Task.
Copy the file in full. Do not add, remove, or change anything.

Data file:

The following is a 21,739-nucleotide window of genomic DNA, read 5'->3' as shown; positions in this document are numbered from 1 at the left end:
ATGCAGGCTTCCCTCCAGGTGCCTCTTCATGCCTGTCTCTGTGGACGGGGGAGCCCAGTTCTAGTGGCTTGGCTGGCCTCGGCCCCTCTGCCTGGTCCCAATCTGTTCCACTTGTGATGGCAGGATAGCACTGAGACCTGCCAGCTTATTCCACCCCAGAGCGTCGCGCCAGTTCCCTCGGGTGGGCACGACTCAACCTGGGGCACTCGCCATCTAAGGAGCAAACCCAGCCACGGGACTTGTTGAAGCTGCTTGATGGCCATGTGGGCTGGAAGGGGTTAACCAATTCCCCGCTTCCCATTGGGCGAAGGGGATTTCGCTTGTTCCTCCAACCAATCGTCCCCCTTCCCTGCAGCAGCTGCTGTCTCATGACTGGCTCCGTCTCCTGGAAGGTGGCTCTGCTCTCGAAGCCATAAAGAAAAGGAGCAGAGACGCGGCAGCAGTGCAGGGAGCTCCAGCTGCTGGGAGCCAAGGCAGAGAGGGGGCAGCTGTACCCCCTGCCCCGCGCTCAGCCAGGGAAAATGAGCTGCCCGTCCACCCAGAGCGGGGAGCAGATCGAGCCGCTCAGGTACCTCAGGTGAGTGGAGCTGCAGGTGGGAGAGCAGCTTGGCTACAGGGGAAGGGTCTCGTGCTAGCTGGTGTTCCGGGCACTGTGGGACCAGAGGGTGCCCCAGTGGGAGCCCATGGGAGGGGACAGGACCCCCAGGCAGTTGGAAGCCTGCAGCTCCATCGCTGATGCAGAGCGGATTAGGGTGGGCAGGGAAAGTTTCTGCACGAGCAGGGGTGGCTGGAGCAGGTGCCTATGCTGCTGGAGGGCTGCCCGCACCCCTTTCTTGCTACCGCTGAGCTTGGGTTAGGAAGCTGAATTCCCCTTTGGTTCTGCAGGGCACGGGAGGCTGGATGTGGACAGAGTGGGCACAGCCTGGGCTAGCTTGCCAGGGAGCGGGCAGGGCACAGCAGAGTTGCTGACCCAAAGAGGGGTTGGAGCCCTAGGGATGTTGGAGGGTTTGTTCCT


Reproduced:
The following is a 21,739-nucleotide window of genomic DNA, read 5'->3' as shown; positions in this document are numbered from 1 at the left end:
ATGCAGGCTTCCCTCCAGGTGCCTCTTCATGCCTGTCTCTGTGGACGGGGGAGCCCAGTTCTAGTGGCTTGGCTGGCCTCGGCCCCTCTGCCTGGTCCCAATCTGTTCCACTTGTGATGGCAGGATAGCACTGAGACCTGCCAGCTTATTCCACCCCAGAGCGTCGCGCCAGTTCCCTCGGGTGGGCACGACTCAACCTGGGGCACTCGCCATCTAAGGAGCAAACCCAGCCACGGGACTTGTTGAAGCTGCTTGATGGCCATGTGGGCTGGAAGGGGTTAACCAATTCCCCGCTTCCCATTGGGCGAAGGGGATTTCGCTTGTTCCTCCAACCAATCGTCCCCCTTCCCTGCAGCAGCTGCTGTCTCATGACTGGCTCCGTCTCCTGGAAGGTGGCTCTGCTCTCGAAGCCATAAAGAAAAGGAGCAGAGACGCGGCAGCAGTGCAGGGAGCTCCAGCTGCTGGGAGCCAAGGCAGAGAGGGGGCAGCTGTACCCCCTGCCCCGCGCTCAGCCAGGGAAAATGAGCTGCCCGTCCACCCAGAGCGGGGAGCAGATCGAGCCGCTCAGGTACCTCAGGTGAGTGGAGCTGCAGGTGGGAGAGCAGCTTGGCTACAGGGGAAGGGTCTCGTGCTAGCTGGTGTTCCGGGCACTGTGGGACCAGAGGGTGCCCCAGTGGGAGCCCATGGGAGGGGACAGGACCCCCAGGCAGTTGGAAGCCTGCAGCTCCATCGCTGATGCAGAGCGGATTAGGGTGGGCAGGGAAAGTTTCTGCACGAGCAGGGGTGGCTGGAGCAGGTGCCTATGCTGCTGGAGGGCTGCCCGCACCCCTTTCTTGCTACCGCTGAGCTTGGGTTAGGAAGCTGAATTCCCCTTTGGTTCTGCAGGGCACGGGAGGCTGGATGTGGACAGAGTGGGCACAGCCTGGGCTAGCTTGCCAGGGAGCGGGCAGGGCACAGCAGAGTTGCTGACCCAAAGAGGGGTTGGAGCCCTAGGGATGTTGGAGGGTTTGTTCCT